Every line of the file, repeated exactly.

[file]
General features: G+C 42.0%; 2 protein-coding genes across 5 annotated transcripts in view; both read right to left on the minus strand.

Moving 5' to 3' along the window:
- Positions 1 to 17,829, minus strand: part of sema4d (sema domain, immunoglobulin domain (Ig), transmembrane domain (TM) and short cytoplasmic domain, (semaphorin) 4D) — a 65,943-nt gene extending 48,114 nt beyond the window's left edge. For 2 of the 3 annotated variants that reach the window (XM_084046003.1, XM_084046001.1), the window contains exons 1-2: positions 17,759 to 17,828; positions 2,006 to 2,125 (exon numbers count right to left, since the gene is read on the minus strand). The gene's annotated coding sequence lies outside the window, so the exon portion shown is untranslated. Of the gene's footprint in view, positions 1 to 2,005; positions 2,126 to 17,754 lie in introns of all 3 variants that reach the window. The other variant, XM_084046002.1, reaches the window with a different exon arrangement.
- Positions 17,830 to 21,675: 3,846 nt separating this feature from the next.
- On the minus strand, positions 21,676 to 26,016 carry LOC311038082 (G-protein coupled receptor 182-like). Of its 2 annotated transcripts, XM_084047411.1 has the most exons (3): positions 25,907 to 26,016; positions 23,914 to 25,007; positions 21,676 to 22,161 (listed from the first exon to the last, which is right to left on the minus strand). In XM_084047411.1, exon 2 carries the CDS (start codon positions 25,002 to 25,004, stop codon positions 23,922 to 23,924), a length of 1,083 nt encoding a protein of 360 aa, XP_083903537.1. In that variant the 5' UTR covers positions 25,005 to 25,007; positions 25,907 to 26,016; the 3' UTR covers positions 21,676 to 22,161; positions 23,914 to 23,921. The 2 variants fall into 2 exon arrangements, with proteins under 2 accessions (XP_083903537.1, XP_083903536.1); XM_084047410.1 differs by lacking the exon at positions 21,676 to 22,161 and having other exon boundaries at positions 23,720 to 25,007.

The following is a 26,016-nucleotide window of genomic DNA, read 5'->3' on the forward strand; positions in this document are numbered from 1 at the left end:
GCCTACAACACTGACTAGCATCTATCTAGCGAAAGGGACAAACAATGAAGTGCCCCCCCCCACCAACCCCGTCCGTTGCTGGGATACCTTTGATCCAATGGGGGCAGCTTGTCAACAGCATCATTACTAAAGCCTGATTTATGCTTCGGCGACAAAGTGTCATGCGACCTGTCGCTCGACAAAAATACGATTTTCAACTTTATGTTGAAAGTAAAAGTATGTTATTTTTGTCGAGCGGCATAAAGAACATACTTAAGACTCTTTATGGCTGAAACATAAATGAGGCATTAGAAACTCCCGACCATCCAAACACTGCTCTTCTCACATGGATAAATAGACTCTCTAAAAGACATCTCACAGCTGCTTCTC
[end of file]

General features: G+C 42.0%; 2 protein-coding genes across 5 annotated transcripts in view; both read right to left on the minus strand.

Moving 5' to 3' along the window:
- Positions 1 to 17,829, minus strand: part of sema4d (sema domain, immunoglobulin domain (Ig), transmembrane domain (TM) and short cytoplasmic domain, (semaphorin) 4D) — a 65,943-nt gene extending 48,114 nt beyond the window's left edge. For 2 of the 3 annotated variants that reach the window (XM_084046003.1, XM_084046001.1), the window contains exons 1-2: positions 17,759 to 17,828; positions 2,006 to 2,125 (exon numbers count right to left, since the gene is read on the minus strand). The gene's annotated coding sequence lies outside the window, so the exon portion shown is untranslated. Of the gene's footprint in view, positions 1 to 2,005; positions 2,126 to 17,754 lie in introns of all 3 variants that reach the window. The other variant, XM_084046002.1, reaches the window with a different exon arrangement.
- Positions 17,830 to 21,675: 3,846 nt separating this feature from the next.
- On the minus strand, positions 21,676 to 26,016 carry LOC311038082 (G-protein coupled receptor 182-like). Of its 2 annotated transcripts, XM_084047411.1 has the most exons (3): positions 25,907 to 26,016; positions 23,914 to 25,007; positions 21,676 to 22,161 (listed from the first exon to the last, which is right to left on the minus strand). In XM_084047411.1, exon 2 carries the CDS (start codon positions 25,002 to 25,004, stop codon positions 23,922 to 23,924), a length of 1,083 nt encoding a protein of 360 aa, XP_083903537.1. In that variant the 5' UTR covers positions 25,005 to 25,007; positions 25,907 to 26,016; the 3' UTR covers positions 21,676 to 22,161; positions 23,914 to 23,921. The 2 variants fall into 2 exon arrangements, with proteins under 2 accessions (XP_083903537.1, XP_083903536.1); XM_084047410.1 differs by lacking the exon at positions 21,676 to 22,161 and having other exon boundaries at positions 23,720 to 25,007.

The following is a 26,016-nucleotide window of genomic DNA, read 5'->3' on the forward strand; positions in this document are numbered from 1 at the left end:
GCCTACAACACTGACTAGCATCTATCTAGCGAAAGGGACAAACAATGAAGTGCCCCCCCCCACCAACCCCGTCCGTTGCTGGGATACCTTTGATCCAATGGGGGCAGCTTGTCAACAGCATCATTACTAAAGCCTGATTTATGCTTCGGCGACAAAGTGTCATGCGACCTGTCGCTCGACAAAAATACGATTTTCAACTTTATGTTGAAAGTAAAAGTATGTTATTTTTGTCGAGCGGCATAAAGAACATACTTAAGACTCTTTATGGCTGAAACATAAATGAGGCATTAGAAACTCCCGACCATCCAAACACTGCTCTTCTCACATGGATAAATAGACTCTCTAAAAGACATCTCACAGCTGCTTCTC